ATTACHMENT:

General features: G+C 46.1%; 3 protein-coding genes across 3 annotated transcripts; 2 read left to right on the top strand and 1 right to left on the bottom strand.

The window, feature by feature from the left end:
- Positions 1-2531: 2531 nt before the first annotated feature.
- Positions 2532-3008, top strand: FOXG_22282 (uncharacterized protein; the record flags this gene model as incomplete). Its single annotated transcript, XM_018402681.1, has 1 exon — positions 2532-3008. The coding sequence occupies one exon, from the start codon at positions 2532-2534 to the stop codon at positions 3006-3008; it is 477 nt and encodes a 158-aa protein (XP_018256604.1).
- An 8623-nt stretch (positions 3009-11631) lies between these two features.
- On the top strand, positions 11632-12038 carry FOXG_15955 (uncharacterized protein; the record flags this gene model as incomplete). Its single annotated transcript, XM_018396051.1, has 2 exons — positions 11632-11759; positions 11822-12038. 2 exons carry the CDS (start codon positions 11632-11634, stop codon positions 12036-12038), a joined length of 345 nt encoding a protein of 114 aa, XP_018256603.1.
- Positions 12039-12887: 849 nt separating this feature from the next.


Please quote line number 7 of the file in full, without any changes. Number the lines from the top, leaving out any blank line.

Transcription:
- Positions 12039-12887: 849 nt separating this feature from the next.